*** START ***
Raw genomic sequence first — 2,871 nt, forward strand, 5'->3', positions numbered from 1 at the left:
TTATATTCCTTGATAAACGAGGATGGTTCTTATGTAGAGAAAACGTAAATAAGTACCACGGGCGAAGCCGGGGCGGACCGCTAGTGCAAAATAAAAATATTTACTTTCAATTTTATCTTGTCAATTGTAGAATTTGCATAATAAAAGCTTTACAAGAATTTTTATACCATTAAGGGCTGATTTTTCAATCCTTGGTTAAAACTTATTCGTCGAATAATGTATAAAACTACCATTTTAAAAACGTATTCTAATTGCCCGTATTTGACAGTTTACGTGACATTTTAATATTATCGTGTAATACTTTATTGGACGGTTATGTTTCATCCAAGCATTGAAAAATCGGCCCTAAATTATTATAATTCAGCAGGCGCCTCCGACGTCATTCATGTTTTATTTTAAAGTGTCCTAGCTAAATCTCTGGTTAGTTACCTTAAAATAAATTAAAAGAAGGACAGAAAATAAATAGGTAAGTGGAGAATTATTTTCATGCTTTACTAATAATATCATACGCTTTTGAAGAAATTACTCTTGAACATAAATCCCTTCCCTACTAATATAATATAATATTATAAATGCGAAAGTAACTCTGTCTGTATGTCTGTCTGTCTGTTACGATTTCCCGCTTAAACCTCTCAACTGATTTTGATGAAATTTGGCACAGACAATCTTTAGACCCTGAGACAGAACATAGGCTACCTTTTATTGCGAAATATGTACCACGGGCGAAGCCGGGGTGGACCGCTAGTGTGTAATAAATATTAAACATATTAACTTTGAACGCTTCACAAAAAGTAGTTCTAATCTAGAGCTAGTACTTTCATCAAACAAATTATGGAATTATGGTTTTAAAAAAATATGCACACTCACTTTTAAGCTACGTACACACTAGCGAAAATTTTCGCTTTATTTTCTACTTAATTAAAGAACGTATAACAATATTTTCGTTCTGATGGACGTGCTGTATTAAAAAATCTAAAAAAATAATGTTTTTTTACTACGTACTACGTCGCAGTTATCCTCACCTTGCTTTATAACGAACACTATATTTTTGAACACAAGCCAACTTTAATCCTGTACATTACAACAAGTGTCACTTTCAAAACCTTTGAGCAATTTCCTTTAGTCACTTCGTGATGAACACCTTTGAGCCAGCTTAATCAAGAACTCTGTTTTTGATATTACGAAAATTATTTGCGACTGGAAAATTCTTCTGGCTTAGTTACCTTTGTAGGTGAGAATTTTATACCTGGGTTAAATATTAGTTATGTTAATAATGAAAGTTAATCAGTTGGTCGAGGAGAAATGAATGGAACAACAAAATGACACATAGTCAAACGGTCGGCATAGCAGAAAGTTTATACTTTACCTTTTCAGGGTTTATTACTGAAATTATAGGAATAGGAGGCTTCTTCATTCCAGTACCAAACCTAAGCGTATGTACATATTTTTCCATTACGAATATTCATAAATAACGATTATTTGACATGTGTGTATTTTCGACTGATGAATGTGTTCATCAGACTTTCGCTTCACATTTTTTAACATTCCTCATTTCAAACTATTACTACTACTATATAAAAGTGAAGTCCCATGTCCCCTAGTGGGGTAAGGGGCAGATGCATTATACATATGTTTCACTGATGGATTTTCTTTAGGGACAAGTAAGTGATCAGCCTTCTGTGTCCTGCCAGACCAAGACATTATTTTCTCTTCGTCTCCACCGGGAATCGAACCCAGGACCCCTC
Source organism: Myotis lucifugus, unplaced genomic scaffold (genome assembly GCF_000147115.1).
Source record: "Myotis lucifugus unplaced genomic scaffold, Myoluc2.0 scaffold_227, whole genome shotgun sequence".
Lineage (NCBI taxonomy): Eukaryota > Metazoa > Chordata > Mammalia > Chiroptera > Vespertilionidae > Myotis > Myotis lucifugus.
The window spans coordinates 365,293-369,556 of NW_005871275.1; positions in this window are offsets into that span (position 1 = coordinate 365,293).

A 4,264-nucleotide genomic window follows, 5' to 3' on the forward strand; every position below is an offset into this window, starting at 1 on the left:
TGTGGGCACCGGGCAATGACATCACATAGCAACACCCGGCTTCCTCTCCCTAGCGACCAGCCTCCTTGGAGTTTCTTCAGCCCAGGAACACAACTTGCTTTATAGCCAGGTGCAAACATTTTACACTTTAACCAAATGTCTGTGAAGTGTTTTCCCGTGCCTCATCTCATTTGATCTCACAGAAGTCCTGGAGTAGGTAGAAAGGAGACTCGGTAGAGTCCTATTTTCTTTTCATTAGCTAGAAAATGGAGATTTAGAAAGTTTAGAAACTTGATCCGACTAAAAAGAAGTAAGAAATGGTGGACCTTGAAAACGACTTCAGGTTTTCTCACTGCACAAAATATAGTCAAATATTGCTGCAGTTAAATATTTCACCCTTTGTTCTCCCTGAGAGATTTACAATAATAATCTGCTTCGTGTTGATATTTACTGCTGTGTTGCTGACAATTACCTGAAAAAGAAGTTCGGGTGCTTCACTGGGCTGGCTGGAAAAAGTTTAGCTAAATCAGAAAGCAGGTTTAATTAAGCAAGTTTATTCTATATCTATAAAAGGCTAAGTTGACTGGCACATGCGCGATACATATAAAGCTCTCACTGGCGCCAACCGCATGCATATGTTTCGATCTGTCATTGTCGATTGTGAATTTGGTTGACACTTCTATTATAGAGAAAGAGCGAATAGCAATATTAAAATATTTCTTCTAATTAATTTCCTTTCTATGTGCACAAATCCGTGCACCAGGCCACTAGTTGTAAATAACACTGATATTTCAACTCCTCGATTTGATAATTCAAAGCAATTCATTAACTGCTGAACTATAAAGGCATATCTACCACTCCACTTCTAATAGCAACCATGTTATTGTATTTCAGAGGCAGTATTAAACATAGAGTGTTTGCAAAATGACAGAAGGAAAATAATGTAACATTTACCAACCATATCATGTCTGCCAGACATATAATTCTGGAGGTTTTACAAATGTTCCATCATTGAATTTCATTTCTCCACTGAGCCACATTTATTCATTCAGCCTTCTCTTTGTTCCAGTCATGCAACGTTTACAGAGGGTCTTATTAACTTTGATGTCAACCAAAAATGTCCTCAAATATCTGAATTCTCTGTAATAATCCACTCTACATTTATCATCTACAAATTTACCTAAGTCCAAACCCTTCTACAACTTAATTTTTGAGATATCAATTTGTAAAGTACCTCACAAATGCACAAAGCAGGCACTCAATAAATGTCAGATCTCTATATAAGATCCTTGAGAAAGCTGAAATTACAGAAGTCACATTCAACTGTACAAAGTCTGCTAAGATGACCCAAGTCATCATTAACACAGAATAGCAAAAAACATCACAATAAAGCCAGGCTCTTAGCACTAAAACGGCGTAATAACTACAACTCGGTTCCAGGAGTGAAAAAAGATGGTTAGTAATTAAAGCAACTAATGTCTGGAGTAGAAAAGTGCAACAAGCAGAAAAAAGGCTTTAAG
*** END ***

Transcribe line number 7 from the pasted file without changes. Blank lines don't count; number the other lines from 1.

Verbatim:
A 4,264-nucleotide genomic window follows, 5' to 3' on the forward strand; every position below is an offset into this window, starting at 1 on the left: